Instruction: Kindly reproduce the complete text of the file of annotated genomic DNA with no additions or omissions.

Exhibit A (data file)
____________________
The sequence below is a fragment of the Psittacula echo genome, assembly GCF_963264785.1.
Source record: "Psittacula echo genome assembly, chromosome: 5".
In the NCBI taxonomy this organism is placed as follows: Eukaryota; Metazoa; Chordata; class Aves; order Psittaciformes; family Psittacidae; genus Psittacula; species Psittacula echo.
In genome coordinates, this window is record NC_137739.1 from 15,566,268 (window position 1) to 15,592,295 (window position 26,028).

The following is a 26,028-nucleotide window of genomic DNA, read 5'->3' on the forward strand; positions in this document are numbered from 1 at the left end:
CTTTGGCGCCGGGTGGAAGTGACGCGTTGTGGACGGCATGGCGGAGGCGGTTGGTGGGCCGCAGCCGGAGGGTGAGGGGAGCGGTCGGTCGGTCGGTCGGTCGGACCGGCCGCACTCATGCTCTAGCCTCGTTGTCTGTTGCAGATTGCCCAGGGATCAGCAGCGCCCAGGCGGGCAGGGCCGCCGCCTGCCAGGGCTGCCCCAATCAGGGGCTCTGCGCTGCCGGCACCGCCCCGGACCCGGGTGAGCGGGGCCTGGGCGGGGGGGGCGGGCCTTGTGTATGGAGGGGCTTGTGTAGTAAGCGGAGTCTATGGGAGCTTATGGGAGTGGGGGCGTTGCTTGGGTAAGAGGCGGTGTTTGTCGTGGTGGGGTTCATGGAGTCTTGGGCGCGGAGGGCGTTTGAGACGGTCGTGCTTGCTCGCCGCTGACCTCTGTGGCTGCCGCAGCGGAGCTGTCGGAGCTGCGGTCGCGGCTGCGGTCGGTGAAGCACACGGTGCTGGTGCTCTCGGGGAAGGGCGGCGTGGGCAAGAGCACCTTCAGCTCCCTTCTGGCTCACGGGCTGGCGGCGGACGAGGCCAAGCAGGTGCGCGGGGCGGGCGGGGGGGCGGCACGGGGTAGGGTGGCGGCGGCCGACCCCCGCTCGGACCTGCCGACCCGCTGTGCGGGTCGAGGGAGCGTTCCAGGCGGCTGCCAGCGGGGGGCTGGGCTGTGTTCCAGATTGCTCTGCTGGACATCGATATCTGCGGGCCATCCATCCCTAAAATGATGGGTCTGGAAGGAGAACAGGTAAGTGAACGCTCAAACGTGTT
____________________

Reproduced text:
The sequence below is a fragment of the Psittacula echo genome, assembly GCF_963264785.1.
Source record: "Psittacula echo genome assembly, chromosome: 5".
In the NCBI taxonomy this organism is placed as follows: Eukaryota; Metazoa; Chordata; class Aves; order Psittaciformes; family Psittacidae; genus Psittacula; species Psittacula echo.
In genome coordinates, this window is record NC_137739.1 from 15,566,268 (window position 1) to 15,592,295 (window position 26,028).

The following is a 26,028-nucleotide window of genomic DNA, read 5'->3' on the forward strand; positions in this document are numbered from 1 at the left end:
CTTTGGCGCCGGGTGGAAGTGACGCGTTGTGGACGGCATGGCGGAGGCGGTTGGTGGGCCGCAGCCGGAGGGTGAGGGGAGCGGTCGGTCGGTCGGTCGGTCGGACCGGCCGCACTCATGCTCTAGCCTCGTTGTCTGTTGCAGATTGCCCAGGGATCAGCAGCGCCCAGGCGGGCAGGGCCGCCGCCTGCCAGGGCTGCCCCAATCAGGGGCTCTGCGCTGCCGGCACCGCCCCGGACCCGGGTGAGCGGGGCCTGGGCGGGGGGGGCGGGCCTTGTGTATGGAGGGGCTTGTGTAGTAAGCGGAGTCTATGGGAGCTTATGGGAGTGGGGGCGTTGCTTGGGTAAGAGGCGGTGTTTGTCGTGGTGGGGTTCATGGAGTCTTGGGCGCGGAGGGCGTTTGAGACGGTCGTGCTTGCTCGCCGCTGACCTCTGTGGCTGCCGCAGCGGAGCTGTCGGAGCTGCGGTCGCGGCTGCGGTCGGTGAAGCACACGGTGCTGGTGCTCTCGGGGAAGGGCGGCGTGGGCAAGAGCACCTTCAGCTCCCTTCTGGCTCACGGGCTGGCGGCGGACGAGGCCAAGCAGGTGCGCGGGGCGGGCGGGGGGGCGGCACGGGGTAGGGTGGCGGCGGCCGACCCCCGCTCGGACCTGCCGACCCGCTGTGCGGGTCGAGGGAGCGTTCCAGGCGGCTGCCAGCGGGGGGCTGGGCTGTGTTCCAGATTGCTCTGCTGGACATCGATATCTGCGGGCCATCCATCCCTAAAATGATGGGTCTGGAAGGAGAACAGGTAAGTGAACGCTCAAACGTGTT